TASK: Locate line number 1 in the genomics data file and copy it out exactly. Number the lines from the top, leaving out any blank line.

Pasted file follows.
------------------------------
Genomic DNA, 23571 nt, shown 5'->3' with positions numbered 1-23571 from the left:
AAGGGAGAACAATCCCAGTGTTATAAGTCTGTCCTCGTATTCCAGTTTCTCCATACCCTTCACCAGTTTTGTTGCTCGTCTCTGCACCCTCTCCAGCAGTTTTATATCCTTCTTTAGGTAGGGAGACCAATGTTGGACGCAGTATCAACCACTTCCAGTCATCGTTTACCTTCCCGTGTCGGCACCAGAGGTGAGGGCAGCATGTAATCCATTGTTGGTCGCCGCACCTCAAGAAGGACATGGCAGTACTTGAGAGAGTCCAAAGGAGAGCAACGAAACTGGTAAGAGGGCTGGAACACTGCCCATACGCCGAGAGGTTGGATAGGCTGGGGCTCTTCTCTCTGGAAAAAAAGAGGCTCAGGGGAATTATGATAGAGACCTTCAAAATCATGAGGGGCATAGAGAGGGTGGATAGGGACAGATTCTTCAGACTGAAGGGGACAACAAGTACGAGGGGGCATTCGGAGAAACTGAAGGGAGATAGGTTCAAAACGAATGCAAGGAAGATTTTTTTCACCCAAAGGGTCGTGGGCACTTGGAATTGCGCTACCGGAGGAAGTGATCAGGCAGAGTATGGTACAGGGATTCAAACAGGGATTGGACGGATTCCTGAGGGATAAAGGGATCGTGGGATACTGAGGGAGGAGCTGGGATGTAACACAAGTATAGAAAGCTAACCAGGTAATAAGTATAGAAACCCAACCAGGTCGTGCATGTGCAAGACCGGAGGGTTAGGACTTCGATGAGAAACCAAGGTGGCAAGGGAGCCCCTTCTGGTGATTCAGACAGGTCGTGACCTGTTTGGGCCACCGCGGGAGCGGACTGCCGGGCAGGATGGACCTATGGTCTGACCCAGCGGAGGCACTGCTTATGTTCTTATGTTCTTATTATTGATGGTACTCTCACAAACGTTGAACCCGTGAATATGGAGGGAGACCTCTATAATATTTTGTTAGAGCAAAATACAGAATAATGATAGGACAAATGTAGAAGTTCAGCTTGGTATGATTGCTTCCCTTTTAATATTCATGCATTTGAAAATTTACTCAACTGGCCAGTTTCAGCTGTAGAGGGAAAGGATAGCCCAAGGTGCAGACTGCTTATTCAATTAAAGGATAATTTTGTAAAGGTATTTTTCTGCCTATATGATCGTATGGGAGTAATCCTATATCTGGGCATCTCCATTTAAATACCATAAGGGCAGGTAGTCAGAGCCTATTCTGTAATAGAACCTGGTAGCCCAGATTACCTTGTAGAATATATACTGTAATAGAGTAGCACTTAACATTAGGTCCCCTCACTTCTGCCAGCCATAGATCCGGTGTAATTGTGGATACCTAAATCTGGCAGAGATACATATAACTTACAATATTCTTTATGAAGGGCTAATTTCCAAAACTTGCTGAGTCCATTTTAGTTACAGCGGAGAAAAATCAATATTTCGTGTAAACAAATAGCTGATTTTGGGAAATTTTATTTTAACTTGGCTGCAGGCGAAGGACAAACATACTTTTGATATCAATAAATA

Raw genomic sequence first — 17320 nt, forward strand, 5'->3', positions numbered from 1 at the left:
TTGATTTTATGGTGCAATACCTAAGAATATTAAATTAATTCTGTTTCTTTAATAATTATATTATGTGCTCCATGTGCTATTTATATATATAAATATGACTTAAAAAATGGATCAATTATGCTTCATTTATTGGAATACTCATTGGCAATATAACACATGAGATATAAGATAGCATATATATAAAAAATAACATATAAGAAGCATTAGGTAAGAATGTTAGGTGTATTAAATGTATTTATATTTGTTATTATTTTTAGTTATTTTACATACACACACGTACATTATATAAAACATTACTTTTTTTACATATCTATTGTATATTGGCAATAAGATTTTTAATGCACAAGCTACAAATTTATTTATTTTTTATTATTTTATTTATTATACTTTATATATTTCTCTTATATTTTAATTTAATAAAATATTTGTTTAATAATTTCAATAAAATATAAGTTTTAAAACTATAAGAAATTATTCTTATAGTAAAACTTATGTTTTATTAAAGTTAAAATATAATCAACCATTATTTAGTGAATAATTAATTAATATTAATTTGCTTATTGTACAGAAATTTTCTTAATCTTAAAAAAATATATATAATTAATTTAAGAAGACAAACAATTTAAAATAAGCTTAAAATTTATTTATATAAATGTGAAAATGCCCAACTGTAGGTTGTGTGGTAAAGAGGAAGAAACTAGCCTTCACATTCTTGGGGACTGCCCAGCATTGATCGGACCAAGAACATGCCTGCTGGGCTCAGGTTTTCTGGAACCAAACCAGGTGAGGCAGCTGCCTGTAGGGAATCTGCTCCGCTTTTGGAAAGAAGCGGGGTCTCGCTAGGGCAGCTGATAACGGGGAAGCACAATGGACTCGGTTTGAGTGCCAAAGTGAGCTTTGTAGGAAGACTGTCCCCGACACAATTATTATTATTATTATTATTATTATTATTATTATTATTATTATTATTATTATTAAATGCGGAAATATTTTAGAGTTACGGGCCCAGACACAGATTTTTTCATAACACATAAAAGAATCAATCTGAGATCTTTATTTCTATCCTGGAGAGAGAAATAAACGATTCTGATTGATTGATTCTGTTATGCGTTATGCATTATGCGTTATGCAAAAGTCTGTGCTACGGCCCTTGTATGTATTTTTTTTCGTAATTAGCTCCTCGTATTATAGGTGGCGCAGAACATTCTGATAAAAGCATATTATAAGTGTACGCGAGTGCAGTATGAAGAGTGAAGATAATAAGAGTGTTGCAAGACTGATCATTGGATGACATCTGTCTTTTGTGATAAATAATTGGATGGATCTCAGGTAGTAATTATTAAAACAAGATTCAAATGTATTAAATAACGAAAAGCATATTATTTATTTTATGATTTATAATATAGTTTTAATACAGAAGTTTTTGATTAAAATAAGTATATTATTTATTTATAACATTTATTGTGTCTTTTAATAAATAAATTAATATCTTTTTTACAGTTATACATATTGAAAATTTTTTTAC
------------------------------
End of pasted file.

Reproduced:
Genomic DNA, 23571 nt, shown 5'->3' with positions numbered 1-23571 from the left: